The blustery scene and biting, below-zero temperatures just now outside stand in stark, nasty contrast to the days last spring, when this body of work was created, and though I’m only separated from those Arctic-legit conditions by mere feet, the confines of my office stand as a warm, sound and cozy outpost in this barren tundra of Caledonia, NY.
Seeing the calendar reminder for tomorrow’s scouting mission at Seneca Park Zoo, in Rochester, NY, was the little kick that I needed this afternoon to begin sharing some of the past year’s work in a series of blog posts that have been stacking up for quite some time, now. So, let’s begin.
I’m pretty certain this will be my shortest-ever blog post, but that’s alright. I felt compelled, proud, and excited enough to take a few minutes and get it out before beginning to pack for a “work” trip to St. Lucia. The sun-block and flip-flops can wait for a little bit.
September has long passed. The seven-degree air and new-fallen snow on the boughs of the backyard fir trees seems so far removed from the dry heat of the desert canyons we camped in just a few months ago. Those canyon-river days are just below the surface, though, and if I close my eyes against the winter scene outside, I can be back there in just a few short moments.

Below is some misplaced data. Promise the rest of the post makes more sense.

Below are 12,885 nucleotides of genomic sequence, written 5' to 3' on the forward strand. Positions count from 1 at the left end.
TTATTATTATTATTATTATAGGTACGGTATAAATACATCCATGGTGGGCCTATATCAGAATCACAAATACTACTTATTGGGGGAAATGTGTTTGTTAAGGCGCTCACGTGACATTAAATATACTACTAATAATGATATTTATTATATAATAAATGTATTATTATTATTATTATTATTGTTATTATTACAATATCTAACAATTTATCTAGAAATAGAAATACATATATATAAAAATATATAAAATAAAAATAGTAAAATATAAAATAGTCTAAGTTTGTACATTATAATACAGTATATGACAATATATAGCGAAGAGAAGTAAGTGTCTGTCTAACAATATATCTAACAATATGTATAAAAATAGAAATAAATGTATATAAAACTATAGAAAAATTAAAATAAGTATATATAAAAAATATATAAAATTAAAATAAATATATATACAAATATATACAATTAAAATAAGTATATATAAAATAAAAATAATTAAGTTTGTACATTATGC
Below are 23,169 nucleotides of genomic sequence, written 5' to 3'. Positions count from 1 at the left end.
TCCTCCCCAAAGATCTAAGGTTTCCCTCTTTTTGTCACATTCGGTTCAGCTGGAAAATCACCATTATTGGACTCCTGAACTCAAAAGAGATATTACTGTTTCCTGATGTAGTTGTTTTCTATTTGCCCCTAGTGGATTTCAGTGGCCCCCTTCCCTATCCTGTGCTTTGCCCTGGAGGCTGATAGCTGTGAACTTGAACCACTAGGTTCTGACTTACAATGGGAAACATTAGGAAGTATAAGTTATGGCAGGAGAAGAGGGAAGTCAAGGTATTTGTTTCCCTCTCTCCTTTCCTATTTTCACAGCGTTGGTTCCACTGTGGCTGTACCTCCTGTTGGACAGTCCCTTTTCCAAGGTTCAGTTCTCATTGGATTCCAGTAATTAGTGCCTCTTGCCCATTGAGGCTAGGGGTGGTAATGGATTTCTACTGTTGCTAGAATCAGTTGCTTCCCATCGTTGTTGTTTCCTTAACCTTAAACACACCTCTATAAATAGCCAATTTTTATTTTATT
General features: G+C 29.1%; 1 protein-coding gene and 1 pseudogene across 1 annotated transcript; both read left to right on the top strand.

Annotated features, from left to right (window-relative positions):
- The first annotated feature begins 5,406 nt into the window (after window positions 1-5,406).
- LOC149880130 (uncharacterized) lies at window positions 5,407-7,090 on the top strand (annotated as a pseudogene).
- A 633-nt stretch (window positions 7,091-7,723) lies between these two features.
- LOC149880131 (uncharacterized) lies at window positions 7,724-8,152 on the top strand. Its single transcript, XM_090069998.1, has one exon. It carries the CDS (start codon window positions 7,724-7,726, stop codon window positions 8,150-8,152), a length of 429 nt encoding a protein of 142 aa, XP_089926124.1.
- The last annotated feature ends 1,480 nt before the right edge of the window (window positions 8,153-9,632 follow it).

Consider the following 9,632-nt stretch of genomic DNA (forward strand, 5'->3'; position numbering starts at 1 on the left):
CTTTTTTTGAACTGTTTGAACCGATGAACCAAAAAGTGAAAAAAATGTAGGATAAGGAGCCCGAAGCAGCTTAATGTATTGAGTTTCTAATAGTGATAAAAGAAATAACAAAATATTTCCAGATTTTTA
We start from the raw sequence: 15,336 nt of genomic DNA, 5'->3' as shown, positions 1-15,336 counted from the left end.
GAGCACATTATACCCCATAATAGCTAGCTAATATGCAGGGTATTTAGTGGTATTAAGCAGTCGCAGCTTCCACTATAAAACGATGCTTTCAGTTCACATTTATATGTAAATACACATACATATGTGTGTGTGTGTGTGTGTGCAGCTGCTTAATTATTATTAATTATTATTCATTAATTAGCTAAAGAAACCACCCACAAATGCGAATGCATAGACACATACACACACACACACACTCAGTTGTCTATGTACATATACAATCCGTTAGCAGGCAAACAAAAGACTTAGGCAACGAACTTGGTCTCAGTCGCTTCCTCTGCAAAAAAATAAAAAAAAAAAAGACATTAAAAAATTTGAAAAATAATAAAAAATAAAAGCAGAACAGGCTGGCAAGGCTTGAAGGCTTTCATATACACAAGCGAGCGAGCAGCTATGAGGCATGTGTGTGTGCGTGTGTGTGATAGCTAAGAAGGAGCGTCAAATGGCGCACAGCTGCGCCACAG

This post has been a long time in the works. Not the mere writing of it, really, but the getting-into-place of the “necessaries” that all combine to make the post even possible.
We had truly been smiled upon these past eight days. Someone up there must really, really like us. I can’t explain it otherwise. I closed my eyes and turned my face to the sky, soaking it all in once more, taking one long breath. The water here was slow and slick. Only the warm breeze of the afternoon made its surface imperfect. And yet, still incredibly perfect. I turned back around to look at that one lone tree, half a mile off on the plain.
Neither Matt nor I were moving very quickly this morning. It actually felt pretty nice not to have to be geared-up before sunrise, hustling out of the hotel with camera bags and peanut-butter toast. We enjoyed a leisurely breakfast, got the room all squared away, loaded the Highlander and checked out of the hotel. Our drive to Idaho Falls would take about four hours. On the other end of it, we’d be meeting up with Colby Hackbarth of Kast Gear, and fishing with him on the South Fork of the Snake River.
It’s amazing how new events and re-adjusted priorities in the day-to-day routine can put an abrupt halt to the enjoyable process of writing and sharing stories and photographs right here.
The morning of September 3 saw Matt and I all geared up and standing in front of the hotel in a state of bleary-eyed readiness when Rebecca pulled in to pick us up. We were a man down today.
I never suspected that I would have found myself flyfishing for trout in what struck me as such a harsh climate and unlikely location on the map. I am, quite frankly, still in amazement that those fish not only exist among that landscape, but seem to flourish. Brown trout.